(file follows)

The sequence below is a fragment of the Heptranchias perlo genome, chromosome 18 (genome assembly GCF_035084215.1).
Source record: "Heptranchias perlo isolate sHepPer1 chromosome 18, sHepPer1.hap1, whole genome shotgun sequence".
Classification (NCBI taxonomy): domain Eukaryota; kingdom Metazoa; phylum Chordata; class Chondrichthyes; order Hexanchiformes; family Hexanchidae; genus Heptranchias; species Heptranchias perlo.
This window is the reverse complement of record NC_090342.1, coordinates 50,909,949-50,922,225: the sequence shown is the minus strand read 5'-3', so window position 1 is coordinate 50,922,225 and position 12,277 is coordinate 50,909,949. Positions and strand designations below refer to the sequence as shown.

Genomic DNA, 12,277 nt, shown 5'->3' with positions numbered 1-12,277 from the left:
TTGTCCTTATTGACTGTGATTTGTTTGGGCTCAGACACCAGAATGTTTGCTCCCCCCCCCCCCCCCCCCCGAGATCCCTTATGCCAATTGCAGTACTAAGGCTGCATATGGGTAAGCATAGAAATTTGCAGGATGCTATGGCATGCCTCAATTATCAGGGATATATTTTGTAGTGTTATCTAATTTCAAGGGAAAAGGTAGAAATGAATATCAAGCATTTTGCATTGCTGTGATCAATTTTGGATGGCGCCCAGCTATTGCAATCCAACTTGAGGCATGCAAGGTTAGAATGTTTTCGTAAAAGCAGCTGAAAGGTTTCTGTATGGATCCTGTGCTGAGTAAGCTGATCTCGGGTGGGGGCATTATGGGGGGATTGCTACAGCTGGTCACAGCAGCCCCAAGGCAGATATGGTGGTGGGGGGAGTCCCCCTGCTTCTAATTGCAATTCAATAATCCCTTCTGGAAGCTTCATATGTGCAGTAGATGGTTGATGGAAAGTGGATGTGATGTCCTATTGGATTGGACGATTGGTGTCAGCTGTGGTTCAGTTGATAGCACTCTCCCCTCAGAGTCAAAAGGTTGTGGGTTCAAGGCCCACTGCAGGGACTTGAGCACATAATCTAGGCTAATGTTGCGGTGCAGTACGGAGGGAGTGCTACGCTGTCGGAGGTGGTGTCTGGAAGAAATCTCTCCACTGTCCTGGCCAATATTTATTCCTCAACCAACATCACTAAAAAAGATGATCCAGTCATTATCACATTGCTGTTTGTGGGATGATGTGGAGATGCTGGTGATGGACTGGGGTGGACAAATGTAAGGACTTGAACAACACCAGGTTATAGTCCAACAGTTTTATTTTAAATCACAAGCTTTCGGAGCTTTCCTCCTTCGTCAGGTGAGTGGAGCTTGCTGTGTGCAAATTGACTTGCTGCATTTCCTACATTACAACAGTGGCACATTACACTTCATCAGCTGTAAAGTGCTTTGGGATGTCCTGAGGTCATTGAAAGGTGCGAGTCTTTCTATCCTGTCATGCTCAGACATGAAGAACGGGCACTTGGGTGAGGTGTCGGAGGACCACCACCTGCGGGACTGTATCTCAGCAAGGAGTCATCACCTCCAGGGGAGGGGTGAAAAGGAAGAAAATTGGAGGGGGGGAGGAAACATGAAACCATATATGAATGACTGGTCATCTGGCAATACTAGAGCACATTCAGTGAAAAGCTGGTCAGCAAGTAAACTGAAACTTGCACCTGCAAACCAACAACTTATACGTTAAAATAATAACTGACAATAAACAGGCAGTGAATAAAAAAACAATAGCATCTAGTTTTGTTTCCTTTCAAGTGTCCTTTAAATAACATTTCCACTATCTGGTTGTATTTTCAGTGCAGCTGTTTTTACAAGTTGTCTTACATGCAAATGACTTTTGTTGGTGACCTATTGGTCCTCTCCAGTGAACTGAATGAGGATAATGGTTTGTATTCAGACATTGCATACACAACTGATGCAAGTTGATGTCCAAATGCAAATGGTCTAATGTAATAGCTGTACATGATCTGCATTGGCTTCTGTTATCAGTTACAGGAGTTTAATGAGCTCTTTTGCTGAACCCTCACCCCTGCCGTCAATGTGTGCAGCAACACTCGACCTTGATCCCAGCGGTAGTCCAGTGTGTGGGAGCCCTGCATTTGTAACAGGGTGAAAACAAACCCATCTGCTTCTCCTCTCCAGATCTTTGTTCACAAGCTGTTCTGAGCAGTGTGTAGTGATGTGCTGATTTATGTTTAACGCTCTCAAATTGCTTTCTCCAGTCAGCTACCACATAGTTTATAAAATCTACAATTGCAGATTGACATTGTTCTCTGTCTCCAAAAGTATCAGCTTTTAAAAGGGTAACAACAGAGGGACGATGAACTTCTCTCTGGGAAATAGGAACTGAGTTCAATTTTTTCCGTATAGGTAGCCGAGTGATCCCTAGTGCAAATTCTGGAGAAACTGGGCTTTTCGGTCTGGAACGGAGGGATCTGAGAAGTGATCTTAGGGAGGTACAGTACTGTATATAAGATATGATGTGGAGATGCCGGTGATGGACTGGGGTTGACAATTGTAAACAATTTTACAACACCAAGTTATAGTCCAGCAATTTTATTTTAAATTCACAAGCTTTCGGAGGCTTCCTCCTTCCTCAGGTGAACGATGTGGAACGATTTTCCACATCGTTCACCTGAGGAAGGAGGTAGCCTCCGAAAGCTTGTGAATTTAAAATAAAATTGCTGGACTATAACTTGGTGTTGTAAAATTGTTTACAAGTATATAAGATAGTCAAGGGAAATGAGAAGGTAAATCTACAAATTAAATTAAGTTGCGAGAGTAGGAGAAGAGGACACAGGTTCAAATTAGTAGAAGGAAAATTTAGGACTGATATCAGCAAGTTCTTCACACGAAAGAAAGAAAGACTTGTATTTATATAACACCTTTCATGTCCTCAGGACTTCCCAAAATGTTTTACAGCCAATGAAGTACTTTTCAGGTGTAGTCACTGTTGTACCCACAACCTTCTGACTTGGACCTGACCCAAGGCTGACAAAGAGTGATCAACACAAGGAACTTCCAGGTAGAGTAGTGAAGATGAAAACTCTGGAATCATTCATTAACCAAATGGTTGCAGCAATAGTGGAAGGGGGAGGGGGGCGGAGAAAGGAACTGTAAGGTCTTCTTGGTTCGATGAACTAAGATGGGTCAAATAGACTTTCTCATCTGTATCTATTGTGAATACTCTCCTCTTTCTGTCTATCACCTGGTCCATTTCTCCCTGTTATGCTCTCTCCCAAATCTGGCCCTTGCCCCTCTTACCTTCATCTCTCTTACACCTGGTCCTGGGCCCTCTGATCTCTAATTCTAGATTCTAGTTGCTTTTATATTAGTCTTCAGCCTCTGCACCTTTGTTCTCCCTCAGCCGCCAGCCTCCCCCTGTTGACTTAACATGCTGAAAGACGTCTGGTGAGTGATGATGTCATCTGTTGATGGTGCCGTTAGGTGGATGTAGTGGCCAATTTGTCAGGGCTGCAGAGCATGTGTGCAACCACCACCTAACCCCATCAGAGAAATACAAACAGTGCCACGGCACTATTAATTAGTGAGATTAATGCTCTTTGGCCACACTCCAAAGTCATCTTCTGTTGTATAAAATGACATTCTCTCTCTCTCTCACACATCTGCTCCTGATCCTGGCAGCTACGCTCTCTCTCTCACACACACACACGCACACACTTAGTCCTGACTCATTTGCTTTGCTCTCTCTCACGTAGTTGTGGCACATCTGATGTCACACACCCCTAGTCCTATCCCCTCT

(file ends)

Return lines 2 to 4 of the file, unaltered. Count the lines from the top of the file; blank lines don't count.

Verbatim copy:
Source record: "Heptranchias perlo isolate sHepPer1 chromosome 18, sHepPer1.hap1, whole genome shotgun sequence".
Classification (NCBI taxonomy): domain Eukaryota; kingdom Metazoa; phylum Chordata; class Chondrichthyes; order Hexanchiformes; family Hexanchidae; genus Heptranchias; species Heptranchias perlo.
This window is the reverse complement of record NC_090342.1, coordinates 50,909,949-50,922,225: the sequence shown is the minus strand read 5'-3', so window position 1 is coordinate 50,922,225 and position 12,277 is coordinate 50,909,949. Positions and strand designations below refer to the sequence as shown.